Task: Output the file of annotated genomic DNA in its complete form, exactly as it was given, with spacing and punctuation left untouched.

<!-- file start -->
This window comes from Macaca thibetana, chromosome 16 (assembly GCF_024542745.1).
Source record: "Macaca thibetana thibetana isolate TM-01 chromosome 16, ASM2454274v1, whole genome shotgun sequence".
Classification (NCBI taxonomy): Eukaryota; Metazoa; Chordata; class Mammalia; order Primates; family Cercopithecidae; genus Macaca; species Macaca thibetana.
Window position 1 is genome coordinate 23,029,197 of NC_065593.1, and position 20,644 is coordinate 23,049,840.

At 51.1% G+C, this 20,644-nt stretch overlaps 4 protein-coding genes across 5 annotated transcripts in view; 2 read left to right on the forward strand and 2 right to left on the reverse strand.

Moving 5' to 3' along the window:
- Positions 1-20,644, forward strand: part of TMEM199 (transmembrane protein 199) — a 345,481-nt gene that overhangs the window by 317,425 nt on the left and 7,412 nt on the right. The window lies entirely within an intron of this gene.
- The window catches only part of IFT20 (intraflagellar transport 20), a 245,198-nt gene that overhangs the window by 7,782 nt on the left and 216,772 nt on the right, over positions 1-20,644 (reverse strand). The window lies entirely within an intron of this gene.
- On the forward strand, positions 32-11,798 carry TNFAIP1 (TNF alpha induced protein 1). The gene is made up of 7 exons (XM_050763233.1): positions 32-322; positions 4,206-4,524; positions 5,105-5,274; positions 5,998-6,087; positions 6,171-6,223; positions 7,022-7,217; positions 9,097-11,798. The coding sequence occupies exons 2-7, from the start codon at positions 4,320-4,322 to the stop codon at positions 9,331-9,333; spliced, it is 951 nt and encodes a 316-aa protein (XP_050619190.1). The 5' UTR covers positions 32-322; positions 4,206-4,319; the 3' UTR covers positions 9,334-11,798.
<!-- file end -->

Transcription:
This window comes from Macaca thibetana, chromosome 16 (assembly GCF_024542745.1).
Source record: "Macaca thibetana thibetana isolate TM-01 chromosome 16, ASM2454274v1, whole genome shotgun sequence".
Classification (NCBI taxonomy): Eukaryota; Metazoa; Chordata; class Mammalia; order Primates; family Cercopithecidae; genus Macaca; species Macaca thibetana.
Window position 1 is genome coordinate 23,029,197 of NC_065593.1, and position 20,644 is coordinate 23,049,840.

At 51.1% G+C, this 20,644-nt stretch overlaps 4 protein-coding genes across 5 annotated transcripts in view; 2 read left to right on the forward strand and 2 right to left on the reverse strand.

Moving 5' to 3' along the window:
- Positions 1-20,644, forward strand: part of TMEM199 (transmembrane protein 199) — a 345,481-nt gene that overhangs the window by 317,425 nt on the left and 7,412 nt on the right. The window lies entirely within an intron of this gene.
- The window catches only part of IFT20 (intraflagellar transport 20), a 245,198-nt gene that overhangs the window by 7,782 nt on the left and 216,772 nt on the right, over positions 1-20,644 (reverse strand). The window lies entirely within an intron of this gene.
- On the forward strand, positions 32-11,798 carry TNFAIP1 (TNF alpha induced protein 1). The gene is made up of 7 exons (XM_050763233.1): positions 32-322; positions 4,206-4,524; positions 5,105-5,274; positions 5,998-6,087; positions 6,171-6,223; positions 7,022-7,217; positions 9,097-11,798. The coding sequence occupies exons 2-7, from the start codon at positions 4,320-4,322 to the stop codon at positions 9,331-9,333; spliced, it is 951 nt and encodes a 316-aa protein (XP_050619190.1). The 5' UTR covers positions 32-322; positions 4,206-4,319; the 3' UTR covers positions 9,334-11,798.